The formal identification and assessment process for this risk is currently being developed in PZU and PZU Życie. The process aims to ensure high quality of model risk management practices.

The model risk management process involves:

  • risk identification, which takes place through regular identification of the models used in the areas covered by the process; identified models are assessed for materiality;
  • risk measurement, which is based on the results of independent model validations and monitoring;
  • risk monitoring, which involves ongoing analysis of deviations from the adopted points of reference regarding the model risk (e.g. verification of the recommendation execution method and comparison of the risk level to the adopted tolerance level);
  • risk reporting, which involves communicating the process results on the appropriate management level, in particular results of risk monitoring, validation and measurement;
  • management actions, which aim to mitigate the model risk level; they can be active (e.g. recommendations resulting from completed validations) and passive (developing model and model risk management standards).

In the entities from the banking sector, given the high significance of model risk, the management of this risk has already been implemented for some years in the course of adaptation to the requirements of Recommendation W issued by the KNF. Both PZU Group banks have defined standards for the model risk management process, including the rules for developing models and evaluating the quality of their operation, ensuring at the same time appropriate corporate governance solutions.

Compliance risk

Compliance risk is the risk that PZU Group entities or persons related to PZU Group entities may fail to adhere to the applicable provisions of law, internal regulations or standards of conduct, including ethical standards, adopted by PZU Group entities, and the risk of violating these provisions of law, regulations and standards. This results or may result in:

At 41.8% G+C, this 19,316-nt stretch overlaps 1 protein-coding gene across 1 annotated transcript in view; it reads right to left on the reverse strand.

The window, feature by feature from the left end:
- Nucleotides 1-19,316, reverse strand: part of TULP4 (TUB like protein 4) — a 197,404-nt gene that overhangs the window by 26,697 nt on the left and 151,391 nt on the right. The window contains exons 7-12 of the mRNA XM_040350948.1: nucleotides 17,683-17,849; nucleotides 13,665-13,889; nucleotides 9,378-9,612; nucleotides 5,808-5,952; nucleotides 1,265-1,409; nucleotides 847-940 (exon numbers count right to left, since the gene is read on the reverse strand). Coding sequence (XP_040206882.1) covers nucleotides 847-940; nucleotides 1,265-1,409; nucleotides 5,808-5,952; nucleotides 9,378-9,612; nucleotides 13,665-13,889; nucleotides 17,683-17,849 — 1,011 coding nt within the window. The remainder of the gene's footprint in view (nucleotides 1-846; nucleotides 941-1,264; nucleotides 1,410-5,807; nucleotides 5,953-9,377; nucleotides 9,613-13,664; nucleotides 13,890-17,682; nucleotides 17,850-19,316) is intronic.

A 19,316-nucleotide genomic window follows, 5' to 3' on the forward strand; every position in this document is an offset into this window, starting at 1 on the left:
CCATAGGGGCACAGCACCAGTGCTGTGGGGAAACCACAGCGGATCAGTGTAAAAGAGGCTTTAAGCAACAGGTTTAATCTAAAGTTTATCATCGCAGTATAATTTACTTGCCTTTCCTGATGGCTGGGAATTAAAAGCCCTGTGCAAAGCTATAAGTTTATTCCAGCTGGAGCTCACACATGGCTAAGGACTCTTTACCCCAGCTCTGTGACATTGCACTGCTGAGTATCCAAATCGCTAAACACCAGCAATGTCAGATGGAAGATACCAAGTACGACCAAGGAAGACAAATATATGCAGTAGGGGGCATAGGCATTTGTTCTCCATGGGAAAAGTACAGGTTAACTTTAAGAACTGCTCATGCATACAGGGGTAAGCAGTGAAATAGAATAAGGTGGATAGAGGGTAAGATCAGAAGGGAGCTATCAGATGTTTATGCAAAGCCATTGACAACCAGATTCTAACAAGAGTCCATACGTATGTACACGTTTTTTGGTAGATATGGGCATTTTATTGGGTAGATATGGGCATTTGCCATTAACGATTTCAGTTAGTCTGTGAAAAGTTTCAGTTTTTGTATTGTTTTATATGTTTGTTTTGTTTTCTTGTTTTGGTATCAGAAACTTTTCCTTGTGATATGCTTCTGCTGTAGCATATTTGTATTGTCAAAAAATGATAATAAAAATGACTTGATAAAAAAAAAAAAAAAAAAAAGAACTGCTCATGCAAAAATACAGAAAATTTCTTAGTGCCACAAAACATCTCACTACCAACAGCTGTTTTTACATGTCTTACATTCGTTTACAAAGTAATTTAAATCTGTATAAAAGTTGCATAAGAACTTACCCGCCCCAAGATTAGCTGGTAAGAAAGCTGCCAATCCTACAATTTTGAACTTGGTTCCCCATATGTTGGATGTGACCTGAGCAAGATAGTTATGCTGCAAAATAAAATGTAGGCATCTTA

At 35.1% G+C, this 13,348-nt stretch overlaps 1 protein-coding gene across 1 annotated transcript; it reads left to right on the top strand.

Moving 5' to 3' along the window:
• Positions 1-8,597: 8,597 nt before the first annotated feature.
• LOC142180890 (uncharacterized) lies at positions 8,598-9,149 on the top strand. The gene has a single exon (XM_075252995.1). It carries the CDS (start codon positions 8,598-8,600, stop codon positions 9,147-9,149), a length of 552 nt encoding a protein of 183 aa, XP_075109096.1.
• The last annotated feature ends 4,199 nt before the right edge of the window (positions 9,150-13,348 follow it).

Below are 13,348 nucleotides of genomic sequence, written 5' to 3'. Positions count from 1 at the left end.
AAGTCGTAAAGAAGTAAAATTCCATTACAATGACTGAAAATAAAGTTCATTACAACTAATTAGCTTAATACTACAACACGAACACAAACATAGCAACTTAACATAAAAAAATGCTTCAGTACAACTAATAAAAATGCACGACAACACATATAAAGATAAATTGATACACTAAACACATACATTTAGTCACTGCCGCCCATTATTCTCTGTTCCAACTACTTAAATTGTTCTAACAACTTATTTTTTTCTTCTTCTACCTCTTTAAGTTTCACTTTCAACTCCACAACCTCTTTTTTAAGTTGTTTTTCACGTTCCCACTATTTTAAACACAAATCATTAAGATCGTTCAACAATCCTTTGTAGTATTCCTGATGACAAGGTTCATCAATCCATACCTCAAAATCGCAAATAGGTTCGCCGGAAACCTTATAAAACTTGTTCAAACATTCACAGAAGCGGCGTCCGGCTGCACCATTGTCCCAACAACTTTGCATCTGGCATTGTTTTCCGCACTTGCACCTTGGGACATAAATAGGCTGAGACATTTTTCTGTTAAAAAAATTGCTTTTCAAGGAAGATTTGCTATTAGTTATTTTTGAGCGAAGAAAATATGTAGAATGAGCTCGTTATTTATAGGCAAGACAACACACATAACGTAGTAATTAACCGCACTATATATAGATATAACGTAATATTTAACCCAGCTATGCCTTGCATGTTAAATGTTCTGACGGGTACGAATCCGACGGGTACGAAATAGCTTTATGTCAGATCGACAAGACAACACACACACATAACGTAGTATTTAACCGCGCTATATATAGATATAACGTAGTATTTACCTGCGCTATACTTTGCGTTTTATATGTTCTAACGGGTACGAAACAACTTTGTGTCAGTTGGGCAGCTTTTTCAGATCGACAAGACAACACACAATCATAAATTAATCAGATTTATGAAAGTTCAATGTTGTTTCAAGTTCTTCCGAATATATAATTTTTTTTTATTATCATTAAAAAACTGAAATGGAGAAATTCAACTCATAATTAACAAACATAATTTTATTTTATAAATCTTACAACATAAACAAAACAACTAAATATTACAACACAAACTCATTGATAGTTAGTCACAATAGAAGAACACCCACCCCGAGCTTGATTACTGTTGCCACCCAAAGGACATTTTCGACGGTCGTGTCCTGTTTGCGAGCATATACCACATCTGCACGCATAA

• legal sanctions incurred by the PZU Group or persons acting on its behalf, 
  • financial losses, 
  • loss of reputation or credibility.

PZU makes efforts aimed at ensuring adequate and uniform standards of compliance solutions in all subsidiaries and monitors compliance risk throughout the entire Group.

In 2020 the PZU Group entities had compliance systems adapted to the standards designated by PZU.

The provision of full information on compliance risk in Group companies is the responsibility of their compliance units. They are required to assess and measure compliance risk and take appropriate remedial actions aimed at mitigating the likelihood of realization of this risk.

PZU Group entities are obligated to provide ongoing information on compliance risk to the PZU Compliance Department. The tasks of the Compliance Department include, among others:

  • analysis of monthly and quarterly reports received from compliance units of each member of the Group,
  • assessment of the impact of compliance risk on the PZU Group as a whole,
  • analysis of the implementation of recommendations issued to entities pertaining to the fulfillment of the compliance function,
  • support of the PZU Group entities’ compliance business units when assessing compliance risk,
  • reporting to the PZU Management Board and Supervisory Board.

Compliance risk includes, in particular, the risk that the operations performed by PZU Group entities will be out of line with the changing legal environment. This risk may materialize as a result of delayed implementation or absence of clear and unambiguous laws, or what is known as a legal gap. This may cause irregularities in the PZU Group’s business and, as a result, lead to higher costs (for instance, administrative penalties, other financial penalties) and a heightened level of loss of reputation risk.

Due to the broad spectrum of the PZU Group’s business, reputation risk is also affected by the risk of litigation is predominantly inherent in the Group’s insurance companies and banks.